Last Updated: Dec 13, 2022 Views: 16
Temperature and Tension
Glass does not break solely because of severely high or low temperatures. It is extreme temperature changes that cause glass to break. When the temperature of glass rapidly changes, some spots become cold or hot before others. This causes instability in areas with cracks or inclusions.
Like most materials, glass expands slightly when heated up and shrinks the same amount when it cools down. If one part shrinks or expands faster than the part next to it, then the two regions tug against each other. This pulling, called “tension” in engineering, can be strong enough to shatter glass.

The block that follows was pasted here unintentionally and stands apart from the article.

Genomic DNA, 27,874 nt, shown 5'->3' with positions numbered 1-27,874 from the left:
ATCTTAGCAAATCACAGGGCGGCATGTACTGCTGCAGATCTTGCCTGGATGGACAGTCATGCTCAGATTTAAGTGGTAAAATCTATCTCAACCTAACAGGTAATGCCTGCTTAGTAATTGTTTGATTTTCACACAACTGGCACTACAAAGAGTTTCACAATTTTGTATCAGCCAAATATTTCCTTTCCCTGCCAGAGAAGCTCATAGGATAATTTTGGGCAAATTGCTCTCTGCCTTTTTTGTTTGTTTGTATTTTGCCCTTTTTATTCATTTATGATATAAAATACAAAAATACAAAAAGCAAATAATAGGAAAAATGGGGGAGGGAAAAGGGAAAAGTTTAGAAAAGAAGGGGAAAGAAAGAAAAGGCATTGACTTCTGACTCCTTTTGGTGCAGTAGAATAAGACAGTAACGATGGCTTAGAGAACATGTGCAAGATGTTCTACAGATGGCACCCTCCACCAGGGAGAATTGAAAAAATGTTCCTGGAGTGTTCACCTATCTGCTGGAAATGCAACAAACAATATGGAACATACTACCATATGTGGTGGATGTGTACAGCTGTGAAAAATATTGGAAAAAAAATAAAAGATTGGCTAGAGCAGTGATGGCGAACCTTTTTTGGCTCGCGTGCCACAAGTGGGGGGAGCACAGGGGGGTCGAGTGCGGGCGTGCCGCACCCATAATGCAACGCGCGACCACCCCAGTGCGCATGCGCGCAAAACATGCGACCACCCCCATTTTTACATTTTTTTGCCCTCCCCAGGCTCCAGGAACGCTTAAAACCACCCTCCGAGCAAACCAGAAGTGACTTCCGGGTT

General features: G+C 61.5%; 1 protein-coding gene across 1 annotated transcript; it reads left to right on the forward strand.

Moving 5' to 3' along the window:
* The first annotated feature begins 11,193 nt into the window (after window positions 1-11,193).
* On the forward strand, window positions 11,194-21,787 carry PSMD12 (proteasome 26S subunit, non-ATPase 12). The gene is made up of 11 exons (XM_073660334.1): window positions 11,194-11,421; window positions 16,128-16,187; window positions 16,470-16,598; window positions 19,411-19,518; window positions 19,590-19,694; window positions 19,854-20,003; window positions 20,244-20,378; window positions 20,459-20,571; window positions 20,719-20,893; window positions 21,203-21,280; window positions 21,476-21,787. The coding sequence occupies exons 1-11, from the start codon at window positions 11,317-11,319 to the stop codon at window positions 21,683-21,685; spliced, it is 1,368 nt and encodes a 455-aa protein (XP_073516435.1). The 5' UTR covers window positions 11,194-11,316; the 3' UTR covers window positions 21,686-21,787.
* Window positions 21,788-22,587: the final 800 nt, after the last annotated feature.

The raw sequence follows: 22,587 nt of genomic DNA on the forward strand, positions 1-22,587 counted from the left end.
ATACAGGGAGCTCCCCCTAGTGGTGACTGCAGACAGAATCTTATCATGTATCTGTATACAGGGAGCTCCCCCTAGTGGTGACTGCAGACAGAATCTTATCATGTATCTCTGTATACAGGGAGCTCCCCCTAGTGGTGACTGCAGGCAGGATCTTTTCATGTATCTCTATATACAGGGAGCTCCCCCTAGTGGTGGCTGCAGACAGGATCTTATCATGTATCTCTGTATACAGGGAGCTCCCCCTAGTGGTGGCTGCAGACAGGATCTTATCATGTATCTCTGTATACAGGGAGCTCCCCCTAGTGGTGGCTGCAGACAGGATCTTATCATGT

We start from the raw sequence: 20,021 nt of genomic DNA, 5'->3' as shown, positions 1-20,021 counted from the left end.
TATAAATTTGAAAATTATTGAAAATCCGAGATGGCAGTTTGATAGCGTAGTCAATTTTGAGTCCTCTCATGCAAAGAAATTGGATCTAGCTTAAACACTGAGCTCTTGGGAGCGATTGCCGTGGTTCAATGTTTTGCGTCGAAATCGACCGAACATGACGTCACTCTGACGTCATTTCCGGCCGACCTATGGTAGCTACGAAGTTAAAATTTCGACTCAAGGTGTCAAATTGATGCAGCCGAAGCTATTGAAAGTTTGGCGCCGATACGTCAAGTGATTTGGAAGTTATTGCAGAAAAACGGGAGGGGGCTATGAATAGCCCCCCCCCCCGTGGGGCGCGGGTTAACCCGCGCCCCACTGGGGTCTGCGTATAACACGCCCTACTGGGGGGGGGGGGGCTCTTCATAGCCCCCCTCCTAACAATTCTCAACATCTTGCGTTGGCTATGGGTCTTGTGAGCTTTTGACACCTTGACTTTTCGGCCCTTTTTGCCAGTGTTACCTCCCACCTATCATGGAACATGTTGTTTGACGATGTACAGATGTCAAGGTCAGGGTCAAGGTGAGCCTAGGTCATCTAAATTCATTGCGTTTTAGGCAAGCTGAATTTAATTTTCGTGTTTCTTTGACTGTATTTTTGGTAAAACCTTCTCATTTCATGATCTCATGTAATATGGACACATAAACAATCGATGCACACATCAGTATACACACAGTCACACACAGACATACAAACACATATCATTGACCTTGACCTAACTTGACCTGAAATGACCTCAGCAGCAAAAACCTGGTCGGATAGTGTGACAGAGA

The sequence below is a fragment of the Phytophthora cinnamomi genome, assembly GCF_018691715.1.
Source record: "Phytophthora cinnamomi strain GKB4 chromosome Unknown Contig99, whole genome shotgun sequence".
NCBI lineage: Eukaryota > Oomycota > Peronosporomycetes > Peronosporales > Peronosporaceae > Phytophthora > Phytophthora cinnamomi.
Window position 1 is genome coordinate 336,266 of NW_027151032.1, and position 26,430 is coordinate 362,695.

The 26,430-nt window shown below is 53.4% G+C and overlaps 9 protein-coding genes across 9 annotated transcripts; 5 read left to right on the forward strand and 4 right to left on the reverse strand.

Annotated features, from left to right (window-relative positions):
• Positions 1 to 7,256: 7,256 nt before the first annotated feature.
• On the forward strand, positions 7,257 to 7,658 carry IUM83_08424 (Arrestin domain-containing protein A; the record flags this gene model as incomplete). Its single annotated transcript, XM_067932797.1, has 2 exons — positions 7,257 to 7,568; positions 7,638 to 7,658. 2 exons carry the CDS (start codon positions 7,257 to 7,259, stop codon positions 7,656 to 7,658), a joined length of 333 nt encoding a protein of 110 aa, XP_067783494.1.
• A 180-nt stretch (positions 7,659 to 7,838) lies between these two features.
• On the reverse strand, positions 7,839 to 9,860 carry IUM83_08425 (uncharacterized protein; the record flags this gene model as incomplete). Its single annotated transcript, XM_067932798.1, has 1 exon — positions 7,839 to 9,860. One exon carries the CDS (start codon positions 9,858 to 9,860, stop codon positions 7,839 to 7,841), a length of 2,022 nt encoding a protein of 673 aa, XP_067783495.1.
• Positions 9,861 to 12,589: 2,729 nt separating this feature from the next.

Glass will often begin to break along pre-existing cracks and imperfections. Even glass that looks perfect and has been gently handled will have minor invisible defects. The tension caused by uneven heating and cooling will affect these minor defects first. These slight imperfections turn into cracks that become larger, breaking the piece apart.
- The Fluffy T Rex, "Why Does Glass Shatter? Breaking Glass for Science," YouTube Video, 2:40, April 21,2016, https://youtu.be/2sPStGlFOts.
- The Corning Museum of Glass Blog: Why Does Glass Break?
- The Corning Museum of Glass: Glass Breaking Demo | Corning Museum of Glass (cmog.org)